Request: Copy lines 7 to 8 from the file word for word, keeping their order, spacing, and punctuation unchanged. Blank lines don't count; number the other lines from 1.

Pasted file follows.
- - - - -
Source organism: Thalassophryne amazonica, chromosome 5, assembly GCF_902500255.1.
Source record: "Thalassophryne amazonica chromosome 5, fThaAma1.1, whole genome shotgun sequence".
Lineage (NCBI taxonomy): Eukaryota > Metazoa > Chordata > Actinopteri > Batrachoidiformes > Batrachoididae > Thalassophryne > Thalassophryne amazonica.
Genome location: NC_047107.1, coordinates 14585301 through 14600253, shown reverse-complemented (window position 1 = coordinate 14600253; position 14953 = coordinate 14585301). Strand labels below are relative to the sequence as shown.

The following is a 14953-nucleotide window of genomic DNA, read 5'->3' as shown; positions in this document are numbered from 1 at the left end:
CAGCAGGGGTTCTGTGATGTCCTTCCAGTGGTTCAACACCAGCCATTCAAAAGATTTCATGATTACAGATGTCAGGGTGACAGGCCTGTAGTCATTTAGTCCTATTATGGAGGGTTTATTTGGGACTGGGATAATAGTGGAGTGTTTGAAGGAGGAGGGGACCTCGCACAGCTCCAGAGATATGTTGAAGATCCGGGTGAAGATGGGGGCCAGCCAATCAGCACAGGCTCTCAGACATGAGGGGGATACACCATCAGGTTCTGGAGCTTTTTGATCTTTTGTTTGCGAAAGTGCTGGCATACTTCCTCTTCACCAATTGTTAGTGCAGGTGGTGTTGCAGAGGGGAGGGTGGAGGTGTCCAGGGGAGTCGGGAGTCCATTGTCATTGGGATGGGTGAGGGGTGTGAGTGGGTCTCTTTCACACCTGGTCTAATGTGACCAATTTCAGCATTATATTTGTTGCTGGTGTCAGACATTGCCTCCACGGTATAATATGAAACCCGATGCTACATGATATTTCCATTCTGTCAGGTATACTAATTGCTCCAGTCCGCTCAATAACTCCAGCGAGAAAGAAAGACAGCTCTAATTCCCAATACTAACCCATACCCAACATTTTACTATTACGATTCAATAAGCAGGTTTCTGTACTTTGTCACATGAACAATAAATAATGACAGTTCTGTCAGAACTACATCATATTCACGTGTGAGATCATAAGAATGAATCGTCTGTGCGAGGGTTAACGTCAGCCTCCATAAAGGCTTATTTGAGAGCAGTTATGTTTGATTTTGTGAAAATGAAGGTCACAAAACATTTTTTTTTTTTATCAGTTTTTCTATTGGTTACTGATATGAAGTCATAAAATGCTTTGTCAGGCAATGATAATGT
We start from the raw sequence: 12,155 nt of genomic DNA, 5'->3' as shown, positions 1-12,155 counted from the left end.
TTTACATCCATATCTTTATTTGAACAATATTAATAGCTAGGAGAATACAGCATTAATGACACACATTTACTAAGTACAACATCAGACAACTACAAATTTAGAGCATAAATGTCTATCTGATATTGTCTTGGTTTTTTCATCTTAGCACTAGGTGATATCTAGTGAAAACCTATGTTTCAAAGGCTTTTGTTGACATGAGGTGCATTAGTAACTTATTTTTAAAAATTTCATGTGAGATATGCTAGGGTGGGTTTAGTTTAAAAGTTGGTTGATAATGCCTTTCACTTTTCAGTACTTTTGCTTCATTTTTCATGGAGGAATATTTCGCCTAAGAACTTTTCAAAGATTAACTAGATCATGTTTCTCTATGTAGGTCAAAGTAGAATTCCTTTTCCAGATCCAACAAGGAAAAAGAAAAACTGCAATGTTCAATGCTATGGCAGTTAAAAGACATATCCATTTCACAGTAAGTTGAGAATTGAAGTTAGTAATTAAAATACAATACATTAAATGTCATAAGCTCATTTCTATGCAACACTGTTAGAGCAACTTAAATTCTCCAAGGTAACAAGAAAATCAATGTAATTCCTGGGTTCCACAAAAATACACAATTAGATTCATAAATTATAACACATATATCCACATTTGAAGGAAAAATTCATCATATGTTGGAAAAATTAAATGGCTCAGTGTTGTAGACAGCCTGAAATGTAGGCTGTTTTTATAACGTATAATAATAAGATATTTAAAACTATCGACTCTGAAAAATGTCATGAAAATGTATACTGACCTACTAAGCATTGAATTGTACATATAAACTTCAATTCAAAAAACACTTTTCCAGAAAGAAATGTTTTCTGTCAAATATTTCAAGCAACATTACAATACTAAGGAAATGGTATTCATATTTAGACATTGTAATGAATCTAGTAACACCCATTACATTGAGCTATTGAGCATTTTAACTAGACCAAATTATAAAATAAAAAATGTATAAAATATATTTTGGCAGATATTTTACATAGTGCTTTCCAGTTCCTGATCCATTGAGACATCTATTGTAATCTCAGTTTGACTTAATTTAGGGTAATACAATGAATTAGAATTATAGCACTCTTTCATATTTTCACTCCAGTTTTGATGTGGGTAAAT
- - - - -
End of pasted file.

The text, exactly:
We start from the raw sequence: 12,155 nt of genomic DNA, 5'->3' as shown, positions 1-12,155 counted from the left end.
TTTACATCCATATCTTTATTTGAACAATATTAATAGCTAGGAGAATACAGCATTAATGACACACATTTACTAAGTACAACATCAGACAACTACAAATTTAGAGCATAAATGTCTATCTGATATTGTCTTGGTTTTTTCATCTTAGCACTAGGTGATATCTAGTGAAAACCTATGTTTCAAAGGCTTTTGTTGACATGAGGTGCATTAGTAACTTATTTTTAAAAATTTCATGTGAGATATGCTAGGGTGGGTTTAGTTTAAAAGTTGGTTGATAATGCCTTTCACTTTTCAGTACTTTTGCTTCATTTTTCATGGAGGAATATTTCGCCTAAGAACTTTTCAAAGATTAACTAGATCATGTTTCTCTATGTAGGTCAAAGTAGAATTCCTTTTCCAGATCCAACAAGGAAAAAGAAAAACTGCAATGTTCAATGCTATGGCAGTTAAAAGACATATCCATTTCACAGTAAGTTGAGAATTGAAGTTAGTAATTAAAATACAATACATTAAATGTCATAAGCTCATTTCTATGCAACACTGTTAGAGCAACTTAAATTCTCCAAGGTAACAAGAAAATCAATGTAATTCCTGGGTTCCACAAAAATACACAATTAGATTCATAAATTATAACACATATATCCACATTTGAAGGAAAAATTCATCATATGTTGGAAAAATTAAATGGCTCAGTGTTGTAGACAGCCTGAAATGTAGGCTGTTTTTATAACGTATAATAATAAGATATTTAAAACTATCGACTCTGAAAAATGTCATGAAAATGTATACTGACCTACTAAGCATTGAATTGTACATATAAACTTCAATTCAAAAAACACTTTTCCAGAAAGAAATGTTTTCTGTCAAATATTTCAAGCAACATTACAATACTAAGGAAATGGTATTCATATTTAGACATTGTAATGAATCTAGTAACACCCATTACATTGAGCTATTGAGCATTTTAACTAGACCAAATTATAAAATAAAAAATGTATAAAATATATTTTGGCAGATATTTTACATAGTGCTTTCCAGTTCCTGATCCATTGAGACATCTATTGTAATCTCAGTTTGACTTAATTTAGGGTAATACAATGAATTAGAATTATAGCACTCTTTCATATTTTCACTCCAGTTTTGATGTGGGTAAAT